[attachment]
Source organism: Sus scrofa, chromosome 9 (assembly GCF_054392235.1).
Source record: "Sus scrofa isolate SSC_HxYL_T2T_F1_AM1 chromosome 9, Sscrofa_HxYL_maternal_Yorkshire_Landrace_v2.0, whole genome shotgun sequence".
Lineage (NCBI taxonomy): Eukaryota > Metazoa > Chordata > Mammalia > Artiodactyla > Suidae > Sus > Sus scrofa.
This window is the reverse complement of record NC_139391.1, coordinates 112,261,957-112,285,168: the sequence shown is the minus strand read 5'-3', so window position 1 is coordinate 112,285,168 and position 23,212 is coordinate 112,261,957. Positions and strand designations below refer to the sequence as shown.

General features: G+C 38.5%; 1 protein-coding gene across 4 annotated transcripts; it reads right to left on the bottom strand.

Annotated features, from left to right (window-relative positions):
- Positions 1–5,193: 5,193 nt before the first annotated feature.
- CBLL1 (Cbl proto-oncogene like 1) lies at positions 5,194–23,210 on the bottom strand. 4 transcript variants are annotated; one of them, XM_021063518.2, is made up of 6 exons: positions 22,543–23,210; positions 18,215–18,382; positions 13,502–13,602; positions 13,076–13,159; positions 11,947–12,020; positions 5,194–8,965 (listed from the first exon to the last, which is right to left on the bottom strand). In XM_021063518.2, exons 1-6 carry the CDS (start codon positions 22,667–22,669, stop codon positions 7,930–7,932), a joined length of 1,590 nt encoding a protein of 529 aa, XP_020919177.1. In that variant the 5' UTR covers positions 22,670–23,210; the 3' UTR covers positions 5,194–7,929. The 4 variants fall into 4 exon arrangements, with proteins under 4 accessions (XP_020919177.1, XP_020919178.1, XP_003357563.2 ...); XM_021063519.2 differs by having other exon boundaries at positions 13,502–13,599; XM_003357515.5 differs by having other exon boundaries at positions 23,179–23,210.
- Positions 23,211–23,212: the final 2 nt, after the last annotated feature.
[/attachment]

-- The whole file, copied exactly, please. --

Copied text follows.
Source organism: Sus scrofa, chromosome 9 (assembly GCF_054392235.1).
Source record: "Sus scrofa isolate SSC_HxYL_T2T_F1_AM1 chromosome 9, Sscrofa_HxYL_maternal_Yorkshire_Landrace_v2.0, whole genome shotgun sequence".
Lineage (NCBI taxonomy): Eukaryota > Metazoa > Chordata > Mammalia > Artiodactyla > Suidae > Sus > Sus scrofa.
This window is the reverse complement of record NC_139391.1, coordinates 112,261,957-112,285,168: the sequence shown is the minus strand read 5'-3', so window position 1 is coordinate 112,285,168 and position 23,212 is coordinate 112,261,957. Positions and strand designations below refer to the sequence as shown.

General features: G+C 38.5%; 1 protein-coding gene across 4 annotated transcripts; it reads right to left on the bottom strand.

Annotated features, from left to right (window-relative positions):
- Positions 1–5,193: 5,193 nt before the first annotated feature.
- CBLL1 (Cbl proto-oncogene like 1) lies at positions 5,194–23,210 on the bottom strand. 4 transcript variants are annotated; one of them, XM_021063518.2, is made up of 6 exons: positions 22,543–23,210; positions 18,215–18,382; positions 13,502–13,602; positions 13,076–13,159; positions 11,947–12,020; positions 5,194–8,965 (listed from the first exon to the last, which is right to left on the bottom strand). In XM_021063518.2, exons 1-6 carry the CDS (start codon positions 22,667–22,669, stop codon positions 7,930–7,932), a joined length of 1,590 nt encoding a protein of 529 aa, XP_020919177.1. In that variant the 5' UTR covers positions 22,670–23,210; the 3' UTR covers positions 5,194–7,929. The 4 variants fall into 4 exon arrangements, with proteins under 4 accessions (XP_020919177.1, XP_020919178.1, XP_003357563.2 ...); XM_021063519.2 differs by having other exon boundaries at positions 13,502–13,599; XM_003357515.5 differs by having other exon boundaries at positions 23,179–23,210.
- Positions 23,211–23,212: the final 2 nt, after the last annotated feature.